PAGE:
• School restraint policy
  • Methods of prevention of need for physical
    restraint
  • Types of restraint and related safety
    considerations
  • Administering restraint in accordance
    with students needs/limitations
  • Required reporting documentation
  • Identification of selected staff to serve as
    information resource to school

28
For Selected Staff In-Depth Training - Contents
Regulation 46.03(4)
  • Prevention techniques
  • Identifying dangerous behaviors
  • Experience in restraining and being restrained
  • Demonstration of learned skills
  • Recommended 16 hours

29
Knowing the terminology
Not physical restraint Touching or holding a
student without the use of force --- includes
physical escort, touching to provide
instructional assistance, and other forms of
physical contact that do not include the use of
force.
  • Physical restraint - "The use of bodily force to
    limit a students freedom of movement."

Regulation 46.02(3)
30
Other terminology
Regulation 46.02(5)
  • chemical restraint - do not use without
    physicians order and parental consent.
  • mechanical restraint - do not use without
    physicians order and parental consent.
  • seclusion restraint - physically confining a
    student alone in a room or limited space without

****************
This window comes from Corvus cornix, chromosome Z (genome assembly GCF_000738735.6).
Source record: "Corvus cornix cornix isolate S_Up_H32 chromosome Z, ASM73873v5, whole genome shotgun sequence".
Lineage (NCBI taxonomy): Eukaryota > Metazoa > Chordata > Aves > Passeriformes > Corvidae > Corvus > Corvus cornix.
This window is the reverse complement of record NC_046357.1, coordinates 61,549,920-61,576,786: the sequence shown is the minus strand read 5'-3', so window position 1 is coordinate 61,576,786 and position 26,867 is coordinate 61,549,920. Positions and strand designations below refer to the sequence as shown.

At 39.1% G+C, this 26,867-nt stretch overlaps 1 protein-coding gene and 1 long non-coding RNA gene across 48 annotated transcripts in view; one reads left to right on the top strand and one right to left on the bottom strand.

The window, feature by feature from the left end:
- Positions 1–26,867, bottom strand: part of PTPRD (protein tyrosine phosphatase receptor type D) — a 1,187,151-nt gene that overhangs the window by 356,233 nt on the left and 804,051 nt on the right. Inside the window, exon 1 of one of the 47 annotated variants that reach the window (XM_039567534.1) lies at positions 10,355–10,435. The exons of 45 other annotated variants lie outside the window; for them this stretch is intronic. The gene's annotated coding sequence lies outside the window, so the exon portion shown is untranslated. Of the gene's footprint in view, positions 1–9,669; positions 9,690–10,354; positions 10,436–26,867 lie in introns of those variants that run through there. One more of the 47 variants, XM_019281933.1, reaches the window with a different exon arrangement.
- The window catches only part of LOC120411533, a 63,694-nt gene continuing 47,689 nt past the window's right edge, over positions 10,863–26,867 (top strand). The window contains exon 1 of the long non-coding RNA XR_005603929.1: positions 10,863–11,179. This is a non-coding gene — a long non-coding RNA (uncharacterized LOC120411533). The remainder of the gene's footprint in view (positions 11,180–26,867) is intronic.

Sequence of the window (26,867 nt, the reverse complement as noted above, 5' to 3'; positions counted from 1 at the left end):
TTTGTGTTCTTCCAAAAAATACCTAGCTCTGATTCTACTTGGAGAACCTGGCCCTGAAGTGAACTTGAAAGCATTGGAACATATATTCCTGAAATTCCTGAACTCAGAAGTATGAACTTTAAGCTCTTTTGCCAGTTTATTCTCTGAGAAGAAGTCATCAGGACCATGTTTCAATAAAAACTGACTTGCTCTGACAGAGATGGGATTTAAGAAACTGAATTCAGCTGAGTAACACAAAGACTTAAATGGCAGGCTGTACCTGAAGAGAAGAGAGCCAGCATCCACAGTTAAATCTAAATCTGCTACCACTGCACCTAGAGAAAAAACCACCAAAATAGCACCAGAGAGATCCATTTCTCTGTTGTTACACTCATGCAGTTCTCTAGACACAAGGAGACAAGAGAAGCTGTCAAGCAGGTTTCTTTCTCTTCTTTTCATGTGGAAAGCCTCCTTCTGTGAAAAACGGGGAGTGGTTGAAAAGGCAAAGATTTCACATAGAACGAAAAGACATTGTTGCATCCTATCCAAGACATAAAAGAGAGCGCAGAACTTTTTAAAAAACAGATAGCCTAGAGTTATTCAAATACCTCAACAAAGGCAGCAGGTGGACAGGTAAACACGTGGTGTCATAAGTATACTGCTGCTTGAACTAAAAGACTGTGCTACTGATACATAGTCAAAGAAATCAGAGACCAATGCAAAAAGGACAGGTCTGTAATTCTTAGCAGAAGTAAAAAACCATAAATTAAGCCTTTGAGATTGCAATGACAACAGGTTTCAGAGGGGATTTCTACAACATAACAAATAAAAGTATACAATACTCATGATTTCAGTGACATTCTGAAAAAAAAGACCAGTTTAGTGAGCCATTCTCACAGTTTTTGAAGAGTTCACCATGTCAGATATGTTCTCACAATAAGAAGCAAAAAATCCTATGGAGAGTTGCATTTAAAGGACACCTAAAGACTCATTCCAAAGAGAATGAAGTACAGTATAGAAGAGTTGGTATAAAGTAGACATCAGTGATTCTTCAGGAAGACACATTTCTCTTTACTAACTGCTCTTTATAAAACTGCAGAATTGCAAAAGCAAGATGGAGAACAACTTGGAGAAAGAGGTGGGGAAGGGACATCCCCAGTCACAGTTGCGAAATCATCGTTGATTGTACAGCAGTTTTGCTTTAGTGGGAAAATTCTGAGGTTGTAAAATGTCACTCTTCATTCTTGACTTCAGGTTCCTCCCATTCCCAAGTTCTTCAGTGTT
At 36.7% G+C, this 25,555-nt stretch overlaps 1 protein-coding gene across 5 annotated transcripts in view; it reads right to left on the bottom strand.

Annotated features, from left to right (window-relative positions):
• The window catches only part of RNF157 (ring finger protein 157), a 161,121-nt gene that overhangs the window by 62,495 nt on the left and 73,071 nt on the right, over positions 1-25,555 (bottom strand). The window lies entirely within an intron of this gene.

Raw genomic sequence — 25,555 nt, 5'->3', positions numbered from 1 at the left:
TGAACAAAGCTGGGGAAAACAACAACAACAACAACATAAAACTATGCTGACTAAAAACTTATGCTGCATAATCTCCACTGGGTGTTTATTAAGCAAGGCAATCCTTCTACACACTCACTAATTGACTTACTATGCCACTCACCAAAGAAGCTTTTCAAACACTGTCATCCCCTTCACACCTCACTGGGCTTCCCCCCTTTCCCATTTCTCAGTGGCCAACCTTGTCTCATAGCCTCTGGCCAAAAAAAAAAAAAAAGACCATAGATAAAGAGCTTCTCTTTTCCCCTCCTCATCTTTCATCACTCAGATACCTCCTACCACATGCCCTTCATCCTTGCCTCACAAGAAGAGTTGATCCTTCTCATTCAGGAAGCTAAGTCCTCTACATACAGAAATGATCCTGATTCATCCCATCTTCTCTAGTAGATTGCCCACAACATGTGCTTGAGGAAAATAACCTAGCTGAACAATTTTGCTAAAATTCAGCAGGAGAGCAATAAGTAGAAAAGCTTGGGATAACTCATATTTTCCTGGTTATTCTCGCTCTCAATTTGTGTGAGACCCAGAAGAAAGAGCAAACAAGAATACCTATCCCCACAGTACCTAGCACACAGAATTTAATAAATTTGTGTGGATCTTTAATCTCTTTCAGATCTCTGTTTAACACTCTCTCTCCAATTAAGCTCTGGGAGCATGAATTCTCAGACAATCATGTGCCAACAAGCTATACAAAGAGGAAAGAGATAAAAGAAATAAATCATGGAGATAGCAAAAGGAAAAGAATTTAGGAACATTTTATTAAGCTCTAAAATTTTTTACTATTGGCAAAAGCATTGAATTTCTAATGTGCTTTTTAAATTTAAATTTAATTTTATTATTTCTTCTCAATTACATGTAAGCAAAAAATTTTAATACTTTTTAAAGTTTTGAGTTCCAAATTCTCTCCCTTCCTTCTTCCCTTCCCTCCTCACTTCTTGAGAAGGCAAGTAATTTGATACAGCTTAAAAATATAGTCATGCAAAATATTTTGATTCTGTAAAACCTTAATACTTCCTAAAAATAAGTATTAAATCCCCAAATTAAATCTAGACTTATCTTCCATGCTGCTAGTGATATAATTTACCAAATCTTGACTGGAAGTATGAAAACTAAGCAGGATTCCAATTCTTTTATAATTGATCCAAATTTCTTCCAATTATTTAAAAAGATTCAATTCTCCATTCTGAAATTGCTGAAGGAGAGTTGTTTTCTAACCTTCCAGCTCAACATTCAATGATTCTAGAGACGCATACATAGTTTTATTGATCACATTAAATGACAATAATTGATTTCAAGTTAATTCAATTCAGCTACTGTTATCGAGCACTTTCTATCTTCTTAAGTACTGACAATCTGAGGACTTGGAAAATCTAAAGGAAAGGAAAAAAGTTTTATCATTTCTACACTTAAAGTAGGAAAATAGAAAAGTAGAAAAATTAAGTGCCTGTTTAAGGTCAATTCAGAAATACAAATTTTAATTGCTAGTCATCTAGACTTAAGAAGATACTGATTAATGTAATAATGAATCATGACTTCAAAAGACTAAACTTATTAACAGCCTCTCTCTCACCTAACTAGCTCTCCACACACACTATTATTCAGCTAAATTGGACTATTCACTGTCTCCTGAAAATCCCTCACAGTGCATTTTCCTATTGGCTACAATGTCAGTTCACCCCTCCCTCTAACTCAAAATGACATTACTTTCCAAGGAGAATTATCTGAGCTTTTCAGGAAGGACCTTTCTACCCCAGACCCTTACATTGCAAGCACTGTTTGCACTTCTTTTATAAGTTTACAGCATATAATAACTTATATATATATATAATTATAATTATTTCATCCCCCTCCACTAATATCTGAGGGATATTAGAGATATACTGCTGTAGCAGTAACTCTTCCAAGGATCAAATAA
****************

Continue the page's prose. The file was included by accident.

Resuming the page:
access to school staff. Dont do it.
  • time-out - staff remains accessible.

31
Extended Restraint
Regulation 46.02(1)
  • Longer than 20 minutes.
  • Increases the risk of injury.
  • Requires additional written documentation and
    report to the Department of Education.

32
Is restraint good or bad?
  • It depends on how it is used.
  • The definition of physical restraint does not
    identify negative or positive motives nor does it
    recognize negative or positive consequences.

33
When may physical restraint be necessary?
Regulation 46.04(1 2)
  • When other, non-physical, interventions have been
    tried and failed or are judged to be inadequate
    to the circumstances.
  • AND
  • A students behavior poses a threat of IMMINENT,
    SERIOUS, PHYSICAL HARM to self and/or others.

34
Do not use physical restraint
  • When non-physical interventions could be used.
  • As a means of punishment.
  • As a response to property destruction, school
    disruption, refusal to comply, or verbal threats.

Regulation 46.04(3)
35
Proper Administration of Physical Restraint
Regulation Section 46.05
  • Remember training considerations.
  • Have an adult witness if possible.
  • Use only the amount of force necessary to protect